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Benjamin Solah dropped a bombshell on the comment section of this post, one so big I thought it deserved its own post.

So here we go:

Benjamin agreed with the idea behind the post that readers can go too far in search of hidden meanings or agendas.

But…

However…

There’s more than meets the eye when it comes to the world of letters. Just as readers enter the writer’s pocket universe with a series of preconceptions so do author’s create them with their own.

They can be about race, violence, war, politics, civilization, sex, morality, you name it. And they exists whether the author wants to acknowledge them or not. Therefore they slip into the spaces between the lines, mold our word choice and serve as the dark matter/dark energy that powers our creations.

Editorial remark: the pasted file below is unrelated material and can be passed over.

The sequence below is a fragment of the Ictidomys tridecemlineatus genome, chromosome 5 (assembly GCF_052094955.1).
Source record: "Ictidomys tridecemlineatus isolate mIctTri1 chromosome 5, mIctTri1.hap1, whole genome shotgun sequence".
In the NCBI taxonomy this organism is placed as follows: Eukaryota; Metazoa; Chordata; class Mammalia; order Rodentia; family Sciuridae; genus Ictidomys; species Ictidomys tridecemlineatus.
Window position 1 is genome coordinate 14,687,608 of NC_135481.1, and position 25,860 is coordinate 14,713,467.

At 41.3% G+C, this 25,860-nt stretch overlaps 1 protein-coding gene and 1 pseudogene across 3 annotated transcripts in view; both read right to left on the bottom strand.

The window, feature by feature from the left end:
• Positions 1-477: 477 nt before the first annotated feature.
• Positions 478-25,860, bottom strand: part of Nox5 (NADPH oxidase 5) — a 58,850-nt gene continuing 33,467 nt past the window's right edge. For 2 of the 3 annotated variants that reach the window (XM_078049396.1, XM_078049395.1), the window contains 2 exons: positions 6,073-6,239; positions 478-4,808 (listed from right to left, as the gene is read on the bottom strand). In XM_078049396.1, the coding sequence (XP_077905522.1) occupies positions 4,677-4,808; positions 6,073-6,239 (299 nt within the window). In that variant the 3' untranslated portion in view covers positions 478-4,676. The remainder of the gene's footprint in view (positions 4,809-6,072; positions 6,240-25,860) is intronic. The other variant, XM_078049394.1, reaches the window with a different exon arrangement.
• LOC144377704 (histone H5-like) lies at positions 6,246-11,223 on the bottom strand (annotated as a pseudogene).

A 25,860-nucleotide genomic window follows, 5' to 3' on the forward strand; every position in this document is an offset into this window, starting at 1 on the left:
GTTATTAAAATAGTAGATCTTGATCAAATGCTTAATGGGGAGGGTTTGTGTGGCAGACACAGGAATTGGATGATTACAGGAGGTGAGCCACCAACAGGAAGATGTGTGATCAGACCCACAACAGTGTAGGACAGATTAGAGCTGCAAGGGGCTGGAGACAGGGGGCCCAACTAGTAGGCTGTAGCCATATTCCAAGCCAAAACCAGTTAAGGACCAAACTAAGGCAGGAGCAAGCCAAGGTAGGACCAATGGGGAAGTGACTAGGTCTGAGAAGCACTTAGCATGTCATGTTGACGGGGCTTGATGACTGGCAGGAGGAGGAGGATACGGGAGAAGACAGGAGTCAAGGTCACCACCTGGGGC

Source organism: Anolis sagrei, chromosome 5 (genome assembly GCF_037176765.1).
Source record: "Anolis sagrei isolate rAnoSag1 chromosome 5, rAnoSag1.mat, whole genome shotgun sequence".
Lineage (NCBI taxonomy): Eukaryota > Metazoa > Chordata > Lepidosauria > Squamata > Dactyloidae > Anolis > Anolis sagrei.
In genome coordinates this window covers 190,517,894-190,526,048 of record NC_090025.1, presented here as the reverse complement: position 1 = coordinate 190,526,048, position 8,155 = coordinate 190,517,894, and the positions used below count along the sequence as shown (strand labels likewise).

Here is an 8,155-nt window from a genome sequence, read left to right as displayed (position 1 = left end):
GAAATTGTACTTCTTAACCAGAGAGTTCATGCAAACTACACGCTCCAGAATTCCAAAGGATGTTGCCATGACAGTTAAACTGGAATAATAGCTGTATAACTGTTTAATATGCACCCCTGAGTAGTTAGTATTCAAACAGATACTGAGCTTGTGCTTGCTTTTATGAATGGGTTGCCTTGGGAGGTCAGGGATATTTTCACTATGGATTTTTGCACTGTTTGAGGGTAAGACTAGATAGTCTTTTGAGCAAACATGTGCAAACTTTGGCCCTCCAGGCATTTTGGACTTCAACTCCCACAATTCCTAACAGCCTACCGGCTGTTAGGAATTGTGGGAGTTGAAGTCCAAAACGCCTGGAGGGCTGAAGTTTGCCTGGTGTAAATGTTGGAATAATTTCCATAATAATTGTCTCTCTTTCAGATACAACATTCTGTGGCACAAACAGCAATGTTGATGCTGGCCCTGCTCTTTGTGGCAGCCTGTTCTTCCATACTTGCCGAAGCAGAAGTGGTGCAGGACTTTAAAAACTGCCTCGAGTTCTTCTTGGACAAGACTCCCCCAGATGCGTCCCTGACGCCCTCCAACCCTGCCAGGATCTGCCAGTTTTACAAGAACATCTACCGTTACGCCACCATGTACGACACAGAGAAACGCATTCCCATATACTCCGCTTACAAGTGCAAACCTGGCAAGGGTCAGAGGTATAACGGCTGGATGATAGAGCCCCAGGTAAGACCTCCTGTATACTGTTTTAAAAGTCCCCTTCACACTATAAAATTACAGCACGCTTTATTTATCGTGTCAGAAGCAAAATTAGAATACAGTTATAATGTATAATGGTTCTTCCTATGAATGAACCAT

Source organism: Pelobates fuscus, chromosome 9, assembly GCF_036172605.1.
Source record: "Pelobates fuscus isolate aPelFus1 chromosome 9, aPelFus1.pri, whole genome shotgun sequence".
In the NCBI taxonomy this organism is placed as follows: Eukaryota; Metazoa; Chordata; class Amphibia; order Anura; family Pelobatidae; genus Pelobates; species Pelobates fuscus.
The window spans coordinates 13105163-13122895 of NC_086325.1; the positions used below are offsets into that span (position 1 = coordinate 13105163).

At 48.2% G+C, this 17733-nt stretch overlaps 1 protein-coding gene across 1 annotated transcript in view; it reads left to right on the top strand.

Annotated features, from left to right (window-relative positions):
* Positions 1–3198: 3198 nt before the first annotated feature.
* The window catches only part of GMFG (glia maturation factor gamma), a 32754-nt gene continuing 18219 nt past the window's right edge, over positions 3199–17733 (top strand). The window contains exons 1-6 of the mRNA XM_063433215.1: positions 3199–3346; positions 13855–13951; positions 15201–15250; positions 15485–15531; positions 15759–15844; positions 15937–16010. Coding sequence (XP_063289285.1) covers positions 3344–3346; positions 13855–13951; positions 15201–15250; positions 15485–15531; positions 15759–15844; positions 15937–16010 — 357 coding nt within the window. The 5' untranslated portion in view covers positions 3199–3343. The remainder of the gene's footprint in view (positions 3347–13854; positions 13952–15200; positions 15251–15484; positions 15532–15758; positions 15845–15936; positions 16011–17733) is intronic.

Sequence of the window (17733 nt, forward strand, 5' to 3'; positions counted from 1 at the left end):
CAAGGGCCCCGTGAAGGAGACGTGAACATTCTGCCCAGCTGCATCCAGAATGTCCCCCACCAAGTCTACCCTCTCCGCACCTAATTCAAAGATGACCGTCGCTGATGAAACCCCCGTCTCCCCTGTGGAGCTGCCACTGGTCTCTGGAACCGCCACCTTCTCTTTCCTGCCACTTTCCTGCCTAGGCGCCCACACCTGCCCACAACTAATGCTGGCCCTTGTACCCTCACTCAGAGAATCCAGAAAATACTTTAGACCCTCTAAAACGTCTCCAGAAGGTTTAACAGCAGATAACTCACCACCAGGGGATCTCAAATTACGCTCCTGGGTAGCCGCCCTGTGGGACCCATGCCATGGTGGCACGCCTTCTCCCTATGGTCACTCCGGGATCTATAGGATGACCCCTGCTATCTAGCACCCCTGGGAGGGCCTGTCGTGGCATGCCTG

A personal example:

If I had written a story a decade ago with two characters of different racial backgrounds, the character of the dominant sociopolitical structure would have exuded confidence in the idea of “color blindness”, that is, he would have claimed “I don’t see color, I see people”, as it that were a positive value. Having experienced racism from both sides (dominant/oppressed) I can tell you that statement is a load of bullshit. It’s the kind of statement which paves the proverbial road.

Hell is that way. —>

I never meant anything by it. It seemed, at the time, a perfectly reasonable statement made in good faith. But it wasn’t and had someone done an analysis of the character highlighting their racial bias/ignorance they would be right, no matter how many times I tried to defend it.

Sometimes the dog is just a dog, until it starts chewing on a bundle of blond hair encrusted with blood on one end. Then it is something completely different.

Authors, we write what we write and even we don’t know all that lies beneath our words.

Readers, you read what we write and sometimes you see things that we can not (or don’t want to) see.

Art lies in the points in between.

Go on, chew on that while listening to the mellow sounds of Semisonic:

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